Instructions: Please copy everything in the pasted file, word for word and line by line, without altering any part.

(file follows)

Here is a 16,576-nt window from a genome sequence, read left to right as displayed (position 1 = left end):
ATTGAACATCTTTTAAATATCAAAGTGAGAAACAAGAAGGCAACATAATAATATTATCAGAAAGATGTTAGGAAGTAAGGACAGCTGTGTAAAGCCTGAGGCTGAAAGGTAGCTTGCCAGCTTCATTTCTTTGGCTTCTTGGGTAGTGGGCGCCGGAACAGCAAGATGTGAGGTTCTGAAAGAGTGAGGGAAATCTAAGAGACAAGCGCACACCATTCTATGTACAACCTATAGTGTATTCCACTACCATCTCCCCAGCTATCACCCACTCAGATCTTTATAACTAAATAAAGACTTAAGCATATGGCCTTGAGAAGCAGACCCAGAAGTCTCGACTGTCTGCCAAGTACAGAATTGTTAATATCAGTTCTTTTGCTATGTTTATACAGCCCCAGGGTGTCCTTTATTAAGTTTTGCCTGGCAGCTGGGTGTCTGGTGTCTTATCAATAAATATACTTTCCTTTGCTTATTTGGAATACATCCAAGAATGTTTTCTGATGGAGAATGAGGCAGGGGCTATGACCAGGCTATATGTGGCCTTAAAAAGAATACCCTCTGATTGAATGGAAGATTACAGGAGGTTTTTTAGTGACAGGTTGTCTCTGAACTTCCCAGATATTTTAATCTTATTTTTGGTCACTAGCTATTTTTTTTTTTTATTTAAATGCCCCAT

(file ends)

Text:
Here is a 16,576-nt window from a genome sequence, read left to right as displayed (position 1 = left end):
ATTGAACATCTTTTAAATATCAAAGTGAGAAACAAGAAGGCAACATAATAATATTATCAGAAAGATGTTAGGAAGTAAGGACAGCTGTGTAAAGCCTGAGGCTGAAAGGTAGCTTGCCAGCTTCATTTCTTTGGCTTCTTGGGTAGTGGGCGCCGGAACAGCAAGATGTGAGGTTCTGAAAGAGTGAGGGAAATCTAAGAGACAAGCGCACACCATTCTATGTACAACCTATAGTGTATTCCACTACCATCTCCCCAGCTATCACCCACTCAGATCTTTATAACTAAATAAAGACTTAAGCATATGGCCTTGAGAAGCAGACCCAGAAGTCTCGACTGTCTGCCAAGTACAGAATTGTTAATATCAGTTCTTTTGCTATGTTTATACAGCCCCAGGGTGTCCTTTATTAAGTTTTGCCTGGCAGCTGGGTGTCTGGTGTCTTATCAATAAATATACTTTCCTTTGCTTATTTGGAATACATCCAAGAATGTTTTCTGATGGAGAATGAGGCAGGGGCTATGACCAGGCTATATGTGGCCTTAAAAAGAATACCCTCTGATTGAATGGAAGATTACAGGAGGTTTTTTAGTGACAGGTTGTCTCTGAACTTCCCAGATATTTTAATCTTATTTTTGGTCACTAGCTATTTTTTTTTTTTATTTAAATGCCCCAT